If one had to choose between Jessica Tuchman Mathews and Budget Director Richard Darman, Mr. Darman would win hands down. Dr. Mathews' emotional argument {"The Mars Extravaganza," op-ed, Oct. 5} just doesn't make sense in terms of today's problems, and she doesn't have her facts right.

First, the cost of a Mars program is roughly estimated at $500 billion over 30 years, whereas Congress and the White House want to reduce the federal deficit by $500 billion over the next five years. During the initial five-year period from 1991 to 1995, NASA plans to spend only about $5 billion to start to develop the needed technology and do the initial planning for the eventual missions to Mars. If these funds were eliminated, we would only reduce the federal deficit by 1 percent.

NASA's budget is only about 1 percent of the federal budget, and to return to the moon and then send the first Americans to Mars would only increase NASA's budget to about 2 percent of the federal budget by the year 2000. Thus, whether we go to Mars or not, or for that matter, whether we have a civil space program or not, is not likely to make much of a difference when it comes to reducing the federal deficit, because NASA's budget is too small to make much of a dent in it. What clearly has to be brought under control is the largest part of the federal budget, almost half, which goes to social welfare programs. They might be nice to have, but most of them aren't going to make us more competitive in the world marketplace.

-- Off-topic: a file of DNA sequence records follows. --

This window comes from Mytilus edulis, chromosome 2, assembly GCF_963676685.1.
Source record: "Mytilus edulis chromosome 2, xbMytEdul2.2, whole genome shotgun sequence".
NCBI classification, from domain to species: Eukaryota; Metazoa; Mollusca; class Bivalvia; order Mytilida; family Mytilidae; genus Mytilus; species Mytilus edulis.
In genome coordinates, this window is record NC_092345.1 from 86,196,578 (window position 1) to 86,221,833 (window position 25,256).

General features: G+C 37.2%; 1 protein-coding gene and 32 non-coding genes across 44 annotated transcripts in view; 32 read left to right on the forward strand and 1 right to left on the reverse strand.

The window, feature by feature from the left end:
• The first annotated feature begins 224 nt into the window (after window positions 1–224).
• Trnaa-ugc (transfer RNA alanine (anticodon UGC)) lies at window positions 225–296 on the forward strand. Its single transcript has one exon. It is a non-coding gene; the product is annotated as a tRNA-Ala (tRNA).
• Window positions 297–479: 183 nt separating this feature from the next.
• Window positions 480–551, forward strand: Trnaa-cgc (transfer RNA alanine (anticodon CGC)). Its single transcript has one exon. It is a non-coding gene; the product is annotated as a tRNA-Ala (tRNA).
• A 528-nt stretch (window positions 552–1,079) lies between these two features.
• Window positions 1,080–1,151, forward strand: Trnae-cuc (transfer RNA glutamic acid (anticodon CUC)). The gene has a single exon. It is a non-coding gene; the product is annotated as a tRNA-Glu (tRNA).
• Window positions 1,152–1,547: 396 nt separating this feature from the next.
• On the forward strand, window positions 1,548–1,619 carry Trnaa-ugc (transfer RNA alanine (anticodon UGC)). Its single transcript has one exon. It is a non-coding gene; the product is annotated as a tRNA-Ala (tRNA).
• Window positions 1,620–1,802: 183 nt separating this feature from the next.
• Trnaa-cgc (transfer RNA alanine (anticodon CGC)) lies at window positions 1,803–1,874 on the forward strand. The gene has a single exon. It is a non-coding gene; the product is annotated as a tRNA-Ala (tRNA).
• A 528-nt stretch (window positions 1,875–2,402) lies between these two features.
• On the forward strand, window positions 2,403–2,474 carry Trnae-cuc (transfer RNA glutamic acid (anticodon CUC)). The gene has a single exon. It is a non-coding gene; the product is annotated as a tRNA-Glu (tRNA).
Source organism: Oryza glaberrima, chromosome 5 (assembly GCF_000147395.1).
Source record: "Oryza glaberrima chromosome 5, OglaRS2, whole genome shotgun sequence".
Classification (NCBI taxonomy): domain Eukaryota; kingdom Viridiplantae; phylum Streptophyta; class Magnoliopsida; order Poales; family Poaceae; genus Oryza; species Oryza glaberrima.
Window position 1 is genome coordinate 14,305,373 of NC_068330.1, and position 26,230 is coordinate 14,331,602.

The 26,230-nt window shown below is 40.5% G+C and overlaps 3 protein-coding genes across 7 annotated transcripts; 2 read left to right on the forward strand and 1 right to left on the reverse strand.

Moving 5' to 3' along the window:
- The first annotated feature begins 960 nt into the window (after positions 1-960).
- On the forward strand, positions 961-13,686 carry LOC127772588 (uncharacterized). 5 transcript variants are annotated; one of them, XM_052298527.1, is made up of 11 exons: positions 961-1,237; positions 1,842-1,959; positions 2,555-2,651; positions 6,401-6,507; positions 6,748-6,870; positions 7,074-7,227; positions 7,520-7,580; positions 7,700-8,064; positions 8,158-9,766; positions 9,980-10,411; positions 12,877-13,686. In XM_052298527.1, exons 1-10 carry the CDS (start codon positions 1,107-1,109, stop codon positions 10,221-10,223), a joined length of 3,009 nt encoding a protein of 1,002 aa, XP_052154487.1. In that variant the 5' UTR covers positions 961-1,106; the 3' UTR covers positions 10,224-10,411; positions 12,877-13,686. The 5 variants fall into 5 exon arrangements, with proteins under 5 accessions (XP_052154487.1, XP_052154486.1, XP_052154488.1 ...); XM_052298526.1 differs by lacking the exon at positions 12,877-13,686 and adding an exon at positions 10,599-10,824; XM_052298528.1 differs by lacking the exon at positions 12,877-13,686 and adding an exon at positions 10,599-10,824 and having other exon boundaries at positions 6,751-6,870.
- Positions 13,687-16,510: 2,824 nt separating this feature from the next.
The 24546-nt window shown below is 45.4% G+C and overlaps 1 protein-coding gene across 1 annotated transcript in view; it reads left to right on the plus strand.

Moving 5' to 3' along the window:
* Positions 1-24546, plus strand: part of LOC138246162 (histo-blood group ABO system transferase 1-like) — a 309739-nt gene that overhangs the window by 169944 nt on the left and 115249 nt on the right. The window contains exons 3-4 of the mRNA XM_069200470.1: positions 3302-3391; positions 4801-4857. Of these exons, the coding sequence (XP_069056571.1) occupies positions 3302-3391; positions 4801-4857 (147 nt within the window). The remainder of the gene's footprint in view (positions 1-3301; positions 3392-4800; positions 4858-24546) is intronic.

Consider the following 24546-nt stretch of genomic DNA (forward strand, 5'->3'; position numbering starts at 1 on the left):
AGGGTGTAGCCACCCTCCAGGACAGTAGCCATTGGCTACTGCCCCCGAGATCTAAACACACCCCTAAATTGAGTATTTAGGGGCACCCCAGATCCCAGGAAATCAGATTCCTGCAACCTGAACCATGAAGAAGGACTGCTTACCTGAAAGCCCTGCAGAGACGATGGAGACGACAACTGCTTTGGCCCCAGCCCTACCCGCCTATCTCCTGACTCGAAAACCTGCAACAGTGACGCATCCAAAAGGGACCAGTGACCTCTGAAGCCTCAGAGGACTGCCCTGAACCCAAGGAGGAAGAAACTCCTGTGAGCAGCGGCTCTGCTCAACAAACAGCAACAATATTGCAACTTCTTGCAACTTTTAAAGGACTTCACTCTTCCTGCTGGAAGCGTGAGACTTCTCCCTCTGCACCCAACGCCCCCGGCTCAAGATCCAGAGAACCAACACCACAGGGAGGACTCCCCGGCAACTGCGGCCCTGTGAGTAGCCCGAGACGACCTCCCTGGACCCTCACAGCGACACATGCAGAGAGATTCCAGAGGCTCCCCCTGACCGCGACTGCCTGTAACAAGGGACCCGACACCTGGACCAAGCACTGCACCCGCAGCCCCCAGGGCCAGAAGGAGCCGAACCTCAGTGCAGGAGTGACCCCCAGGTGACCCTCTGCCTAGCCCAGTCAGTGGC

Richard Darman is correct in perceiving the Mars program as an investment in our future economic well-being. With the Cold War ending, and our former enemies, Germany and Japan, now back on their feet, we will face not a military threat in the years ahead but an economic threat from Europe and Japan. For America to remain competitive in the next few decades, it will have to invest in science and technology, and part of this investment could be a well thought out Mars program that would increase our scientific knowledge and advance our technological capability. In the past, the Department of Defense made most of this investment for the federal government, but with the DOD budget likely to be cut substantially during the next decade, the investment will have to be made by the government in various civil areas, such as the space program.

Dr. Mathews ends her article with an emotional plea to save 40,000 children who die each day from malnutrition and disease, and another billion living in absolute poverty. Most, if not all, of these people live outside the United States and are not our direct concern. Furthermore, we can't put the cart before the horse. In order for the United States to be in a position to help them, we first have to maintain our own standard of living. To do this, we must remain competitive in the world marketplace.


The writer is former director of planning for the National Commission on Space.